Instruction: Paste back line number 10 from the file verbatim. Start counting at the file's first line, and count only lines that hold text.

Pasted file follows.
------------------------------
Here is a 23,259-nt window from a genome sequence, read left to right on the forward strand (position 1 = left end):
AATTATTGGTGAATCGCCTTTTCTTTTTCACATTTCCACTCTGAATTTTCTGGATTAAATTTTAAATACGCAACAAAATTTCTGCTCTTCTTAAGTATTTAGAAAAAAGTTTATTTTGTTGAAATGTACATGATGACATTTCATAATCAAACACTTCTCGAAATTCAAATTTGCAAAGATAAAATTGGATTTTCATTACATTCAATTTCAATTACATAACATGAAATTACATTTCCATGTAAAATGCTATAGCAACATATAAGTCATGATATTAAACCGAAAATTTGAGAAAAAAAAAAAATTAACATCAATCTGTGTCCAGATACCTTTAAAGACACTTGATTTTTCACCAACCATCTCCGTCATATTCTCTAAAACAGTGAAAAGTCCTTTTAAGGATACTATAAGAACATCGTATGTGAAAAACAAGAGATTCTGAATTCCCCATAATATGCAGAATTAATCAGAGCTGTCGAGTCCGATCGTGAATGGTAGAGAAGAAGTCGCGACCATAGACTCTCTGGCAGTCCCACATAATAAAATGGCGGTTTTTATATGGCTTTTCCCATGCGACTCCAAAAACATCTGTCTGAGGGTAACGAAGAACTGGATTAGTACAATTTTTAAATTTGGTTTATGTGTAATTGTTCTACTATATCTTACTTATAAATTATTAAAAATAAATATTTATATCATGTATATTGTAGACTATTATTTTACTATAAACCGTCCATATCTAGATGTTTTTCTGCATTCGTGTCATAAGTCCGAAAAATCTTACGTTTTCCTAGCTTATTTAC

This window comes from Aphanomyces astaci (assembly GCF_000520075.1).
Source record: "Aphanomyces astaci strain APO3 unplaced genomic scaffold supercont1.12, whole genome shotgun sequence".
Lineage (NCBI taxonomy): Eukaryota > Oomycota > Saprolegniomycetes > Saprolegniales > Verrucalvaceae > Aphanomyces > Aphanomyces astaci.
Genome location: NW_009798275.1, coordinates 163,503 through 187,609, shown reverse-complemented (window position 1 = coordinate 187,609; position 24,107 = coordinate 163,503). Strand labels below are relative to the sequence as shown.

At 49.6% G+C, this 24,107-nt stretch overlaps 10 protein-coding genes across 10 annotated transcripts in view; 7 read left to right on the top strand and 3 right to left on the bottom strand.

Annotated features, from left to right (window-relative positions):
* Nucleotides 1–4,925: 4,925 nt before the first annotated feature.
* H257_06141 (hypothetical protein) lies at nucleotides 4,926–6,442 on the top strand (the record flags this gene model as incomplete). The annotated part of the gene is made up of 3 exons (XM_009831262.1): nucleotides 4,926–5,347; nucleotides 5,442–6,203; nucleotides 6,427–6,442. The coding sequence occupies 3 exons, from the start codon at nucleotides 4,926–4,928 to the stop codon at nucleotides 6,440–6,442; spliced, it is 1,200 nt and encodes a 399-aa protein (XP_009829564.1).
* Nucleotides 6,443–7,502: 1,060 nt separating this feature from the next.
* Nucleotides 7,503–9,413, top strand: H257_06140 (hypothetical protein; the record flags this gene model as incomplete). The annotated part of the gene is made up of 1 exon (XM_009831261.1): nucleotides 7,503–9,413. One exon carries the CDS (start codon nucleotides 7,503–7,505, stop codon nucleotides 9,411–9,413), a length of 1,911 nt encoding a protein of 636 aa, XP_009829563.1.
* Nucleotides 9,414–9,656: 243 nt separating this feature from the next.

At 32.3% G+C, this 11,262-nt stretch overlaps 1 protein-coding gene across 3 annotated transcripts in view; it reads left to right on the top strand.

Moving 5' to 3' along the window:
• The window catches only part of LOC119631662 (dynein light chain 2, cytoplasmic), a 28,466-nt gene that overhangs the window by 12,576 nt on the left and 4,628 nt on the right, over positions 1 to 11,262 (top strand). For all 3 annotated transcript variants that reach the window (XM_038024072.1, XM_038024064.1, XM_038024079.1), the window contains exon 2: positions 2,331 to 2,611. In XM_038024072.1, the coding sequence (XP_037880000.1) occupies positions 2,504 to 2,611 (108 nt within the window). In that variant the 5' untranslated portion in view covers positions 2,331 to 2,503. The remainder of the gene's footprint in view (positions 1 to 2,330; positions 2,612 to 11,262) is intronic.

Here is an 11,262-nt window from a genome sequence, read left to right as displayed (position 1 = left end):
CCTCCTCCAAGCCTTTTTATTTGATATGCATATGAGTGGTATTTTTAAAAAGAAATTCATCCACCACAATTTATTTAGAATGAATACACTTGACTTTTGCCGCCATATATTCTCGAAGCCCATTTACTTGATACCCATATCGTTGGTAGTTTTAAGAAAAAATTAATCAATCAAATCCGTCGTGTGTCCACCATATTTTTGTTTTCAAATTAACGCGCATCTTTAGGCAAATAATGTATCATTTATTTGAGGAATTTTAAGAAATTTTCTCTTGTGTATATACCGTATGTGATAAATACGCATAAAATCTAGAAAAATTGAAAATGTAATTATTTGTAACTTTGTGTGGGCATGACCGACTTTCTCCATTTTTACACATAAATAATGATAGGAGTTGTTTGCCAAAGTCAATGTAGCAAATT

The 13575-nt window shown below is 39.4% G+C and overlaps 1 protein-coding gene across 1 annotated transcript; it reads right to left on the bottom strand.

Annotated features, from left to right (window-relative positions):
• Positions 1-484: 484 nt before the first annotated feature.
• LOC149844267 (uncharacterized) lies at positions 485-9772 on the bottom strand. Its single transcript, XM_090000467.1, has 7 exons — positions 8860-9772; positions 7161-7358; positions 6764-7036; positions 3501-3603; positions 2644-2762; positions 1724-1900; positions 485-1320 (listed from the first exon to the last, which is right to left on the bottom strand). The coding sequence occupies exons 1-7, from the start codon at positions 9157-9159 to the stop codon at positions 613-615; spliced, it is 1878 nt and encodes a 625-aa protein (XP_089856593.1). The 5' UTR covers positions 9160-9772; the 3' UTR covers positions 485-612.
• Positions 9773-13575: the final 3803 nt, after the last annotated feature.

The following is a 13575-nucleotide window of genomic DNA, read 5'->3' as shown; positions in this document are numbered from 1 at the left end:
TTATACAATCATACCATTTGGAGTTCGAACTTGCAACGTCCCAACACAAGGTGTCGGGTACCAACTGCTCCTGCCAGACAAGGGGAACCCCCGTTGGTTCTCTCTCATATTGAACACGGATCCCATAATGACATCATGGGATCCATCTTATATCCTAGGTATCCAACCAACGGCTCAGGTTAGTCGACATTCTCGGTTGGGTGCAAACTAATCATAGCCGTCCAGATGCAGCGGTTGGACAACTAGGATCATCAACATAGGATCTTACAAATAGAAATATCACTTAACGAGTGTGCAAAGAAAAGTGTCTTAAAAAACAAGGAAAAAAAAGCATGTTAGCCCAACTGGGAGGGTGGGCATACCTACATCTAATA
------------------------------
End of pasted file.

* H257_06141 (hypothetical protein) lies at nucleotides 4,926–6,442 on the top strand (the record flags this gene model as incomplete). The annotated part of the gene is made up of 3 exons (XM_009831262.1): nucleotides 4,926–5,347; nucleotides 5,442–6,203; nucleotides 6,427–6,442. The coding sequence occupies 3 exons, from the start codon at nucleotides 4,926–4,928 to the stop codon at nucleotides 6,440–6,442; spliced, it is 1,200 nt and encodes a 399-aa protein (XP_009829564.1).